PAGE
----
Mindfulness slows us down a bit. Tunes us in. We can begin to recognize our habitual reactions. And sometimes begin to make more conscious choices. Do I really want to watch Youtube movies now? Are potato chips the best dinner? Do I really want to eat that butterfly? Or shall I wear it as a hat? ... I'm tired. Maybe I could sleep awhile. My friend was not kind to me me --- maybe I'll have a conversation about this. Are there any things you might change? That might open up new fresh possibilities? New fresh friendships? ... See MoreSee Less
So often what binds our joy is our own minds. The limits we have constructed ... the 'I can't do that' and the 'I have to be this way' and the 'good people don't ...' These kinds of ideas offer direction and clarity but often at the expense of flexibility or change over time. Sometimes we aren't even aware of our constrictive thoughts. Sometimes we don't think to question them because they seem so 'obviously true' in our culture, family, relationships. If there is place where you feel stuck or immobile or confused or constricted, take a look at your own 'rules'. Do they serve you? Could they be too rigid? Do they need updated? Freedom and joy often come from release into a larger spaciousness inside. Let your fences fly free. Image Credit: Disha Dua ... See MoreSee Less
From Courtney Martin (On Being). "... there is a place beyond tired — bone tired — where you don’t even have the wherewithal to ask for what you need. When you’re in this state of mind, kind humans offer up their time and talent to you, but somehow you can’t receive it. You’re in a fog of exhaustion where you can only see an arms length ahead: reply to this email, return this call, drink this coffee, do this dish, survive, barely.
Then someone stopped offering help and started ordering me around — namely my husband (which, if you know me, is pretty hilarious). “That’s it,” he said. “Get in bed and take a nap.”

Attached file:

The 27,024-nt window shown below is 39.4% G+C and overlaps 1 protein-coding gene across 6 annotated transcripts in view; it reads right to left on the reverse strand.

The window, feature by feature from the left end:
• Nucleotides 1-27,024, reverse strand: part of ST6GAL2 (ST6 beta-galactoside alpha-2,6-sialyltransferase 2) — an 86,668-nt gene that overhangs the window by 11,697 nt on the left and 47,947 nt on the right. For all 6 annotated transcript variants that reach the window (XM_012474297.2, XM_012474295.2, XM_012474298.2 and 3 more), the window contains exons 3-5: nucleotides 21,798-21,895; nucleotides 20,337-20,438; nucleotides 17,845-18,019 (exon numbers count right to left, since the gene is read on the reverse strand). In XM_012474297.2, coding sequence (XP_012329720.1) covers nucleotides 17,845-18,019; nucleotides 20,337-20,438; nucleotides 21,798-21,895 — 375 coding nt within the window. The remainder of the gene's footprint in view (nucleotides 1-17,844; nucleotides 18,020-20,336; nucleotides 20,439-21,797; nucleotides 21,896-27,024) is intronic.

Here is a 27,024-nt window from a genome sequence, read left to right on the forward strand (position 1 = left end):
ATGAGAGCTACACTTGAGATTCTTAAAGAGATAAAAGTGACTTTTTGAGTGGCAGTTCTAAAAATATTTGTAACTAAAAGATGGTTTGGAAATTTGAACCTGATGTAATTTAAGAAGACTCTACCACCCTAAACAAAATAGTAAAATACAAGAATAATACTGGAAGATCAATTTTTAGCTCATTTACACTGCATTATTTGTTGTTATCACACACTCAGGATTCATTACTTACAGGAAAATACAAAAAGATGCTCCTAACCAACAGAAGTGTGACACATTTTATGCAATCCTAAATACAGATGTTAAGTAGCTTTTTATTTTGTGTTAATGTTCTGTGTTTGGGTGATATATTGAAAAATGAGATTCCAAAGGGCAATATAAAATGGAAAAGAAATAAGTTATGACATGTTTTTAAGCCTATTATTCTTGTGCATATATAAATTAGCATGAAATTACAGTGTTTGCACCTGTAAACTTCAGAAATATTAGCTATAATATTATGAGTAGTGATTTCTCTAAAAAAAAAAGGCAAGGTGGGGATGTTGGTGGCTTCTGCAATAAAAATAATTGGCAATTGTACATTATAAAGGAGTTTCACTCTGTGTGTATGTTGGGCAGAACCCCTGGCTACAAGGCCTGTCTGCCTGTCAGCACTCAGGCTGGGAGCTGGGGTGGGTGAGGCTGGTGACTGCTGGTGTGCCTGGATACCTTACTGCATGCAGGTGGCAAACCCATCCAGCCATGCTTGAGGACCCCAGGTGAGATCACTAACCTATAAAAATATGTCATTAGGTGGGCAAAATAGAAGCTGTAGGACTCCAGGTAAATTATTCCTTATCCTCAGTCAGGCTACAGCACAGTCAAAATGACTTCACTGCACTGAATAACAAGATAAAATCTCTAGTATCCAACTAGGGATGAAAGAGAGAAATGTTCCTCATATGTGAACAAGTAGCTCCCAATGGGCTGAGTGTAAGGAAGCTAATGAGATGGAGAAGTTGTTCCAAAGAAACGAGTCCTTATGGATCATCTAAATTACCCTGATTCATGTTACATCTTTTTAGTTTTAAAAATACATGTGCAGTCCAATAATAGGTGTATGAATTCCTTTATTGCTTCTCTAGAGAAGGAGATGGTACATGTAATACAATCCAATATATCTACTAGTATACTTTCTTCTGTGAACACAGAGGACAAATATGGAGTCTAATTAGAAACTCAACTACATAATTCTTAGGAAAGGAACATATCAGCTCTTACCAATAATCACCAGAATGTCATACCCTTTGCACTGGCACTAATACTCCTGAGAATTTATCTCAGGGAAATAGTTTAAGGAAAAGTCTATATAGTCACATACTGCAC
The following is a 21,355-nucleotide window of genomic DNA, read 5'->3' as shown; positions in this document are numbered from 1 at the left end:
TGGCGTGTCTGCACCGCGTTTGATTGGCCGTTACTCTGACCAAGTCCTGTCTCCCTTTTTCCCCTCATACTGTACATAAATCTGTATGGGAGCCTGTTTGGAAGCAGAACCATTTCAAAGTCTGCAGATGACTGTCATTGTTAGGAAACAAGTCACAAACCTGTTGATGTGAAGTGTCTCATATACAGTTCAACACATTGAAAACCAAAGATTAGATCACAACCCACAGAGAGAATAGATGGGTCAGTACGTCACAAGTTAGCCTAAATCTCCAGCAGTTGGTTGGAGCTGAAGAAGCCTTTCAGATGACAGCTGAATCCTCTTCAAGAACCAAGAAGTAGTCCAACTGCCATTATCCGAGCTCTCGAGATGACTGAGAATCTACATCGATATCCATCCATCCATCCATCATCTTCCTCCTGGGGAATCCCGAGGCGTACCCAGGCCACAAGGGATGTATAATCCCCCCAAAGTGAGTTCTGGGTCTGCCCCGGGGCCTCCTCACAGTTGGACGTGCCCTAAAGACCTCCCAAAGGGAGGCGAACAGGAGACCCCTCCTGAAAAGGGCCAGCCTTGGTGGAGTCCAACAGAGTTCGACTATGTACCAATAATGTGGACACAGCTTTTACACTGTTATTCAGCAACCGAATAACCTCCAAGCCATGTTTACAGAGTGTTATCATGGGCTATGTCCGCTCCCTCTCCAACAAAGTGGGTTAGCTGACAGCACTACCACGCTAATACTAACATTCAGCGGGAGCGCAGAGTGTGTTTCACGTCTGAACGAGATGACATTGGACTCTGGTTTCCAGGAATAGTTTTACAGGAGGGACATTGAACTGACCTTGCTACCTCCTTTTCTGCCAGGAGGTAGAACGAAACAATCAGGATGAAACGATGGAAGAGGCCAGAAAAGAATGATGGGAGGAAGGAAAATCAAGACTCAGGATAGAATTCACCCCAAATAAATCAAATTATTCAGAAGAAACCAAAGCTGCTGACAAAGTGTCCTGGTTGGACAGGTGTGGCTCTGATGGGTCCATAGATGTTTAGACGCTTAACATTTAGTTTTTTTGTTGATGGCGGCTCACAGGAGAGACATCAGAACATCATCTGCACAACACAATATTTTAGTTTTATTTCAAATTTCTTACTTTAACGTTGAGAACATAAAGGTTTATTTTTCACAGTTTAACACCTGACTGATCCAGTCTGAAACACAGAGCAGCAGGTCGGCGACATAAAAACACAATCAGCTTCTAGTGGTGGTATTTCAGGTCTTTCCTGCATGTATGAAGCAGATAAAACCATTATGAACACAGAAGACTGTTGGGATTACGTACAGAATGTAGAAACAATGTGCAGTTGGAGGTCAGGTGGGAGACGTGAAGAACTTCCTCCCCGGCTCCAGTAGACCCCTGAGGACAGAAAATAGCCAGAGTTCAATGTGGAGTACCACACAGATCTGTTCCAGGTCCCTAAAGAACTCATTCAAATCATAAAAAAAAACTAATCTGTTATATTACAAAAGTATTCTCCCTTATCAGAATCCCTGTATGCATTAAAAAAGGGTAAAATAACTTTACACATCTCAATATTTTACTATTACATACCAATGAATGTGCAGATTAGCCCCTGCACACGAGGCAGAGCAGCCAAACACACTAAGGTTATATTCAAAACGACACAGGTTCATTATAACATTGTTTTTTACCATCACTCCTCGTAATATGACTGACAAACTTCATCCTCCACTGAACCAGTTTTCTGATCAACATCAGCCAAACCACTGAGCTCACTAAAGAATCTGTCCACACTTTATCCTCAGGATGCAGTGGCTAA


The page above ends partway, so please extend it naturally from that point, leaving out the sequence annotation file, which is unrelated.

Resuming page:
Let your practice get bossy. Maybe the best thing you can do is stop doing. And take a nap. Could you?
image credit: thebsblog ... See MoreSee Less
Here at the University we are heading into midterms. Midterm grades will be posted on Monday. And it's easy to forget, that grades and GPA's do not define our value or even define our future opportunities. Likewise, our work ... our looks ... our weight... our home/ car/ wardrobe ... do not determine our value. In a culture that emphasizes surface features over depth, it can be a good [maybe even an essential] practice to come back to your core worth and values and remember who you truly are. Who you truly, truly are. Come back to knowing who you truly, truly are... come back... back... come back. ... See MoreSee Less
"Malcolm Gladwell has said (notoriously) that it takes 10,000 hours for a person to gain the mastery of a discipline that will set her apart from the crowd. Angela Duckworth has it (lately) that the character trait we ought to cultivate is grit — the stubborn stick-to-it-iveness that enables some people to set goals and achieve them while others do not.
There’s something to those formulas, but they are formulas for achievement, not experience. In the realm of experience, I’d suggest, a hundredth part of a day is decisive. Fifteen minutes. A hundredth part is the difference between doing something and not doing it. " ~Paul Elie
What 15 minutes are you able to sneak for your own purposes? And what will you do? ... See MoreSee Less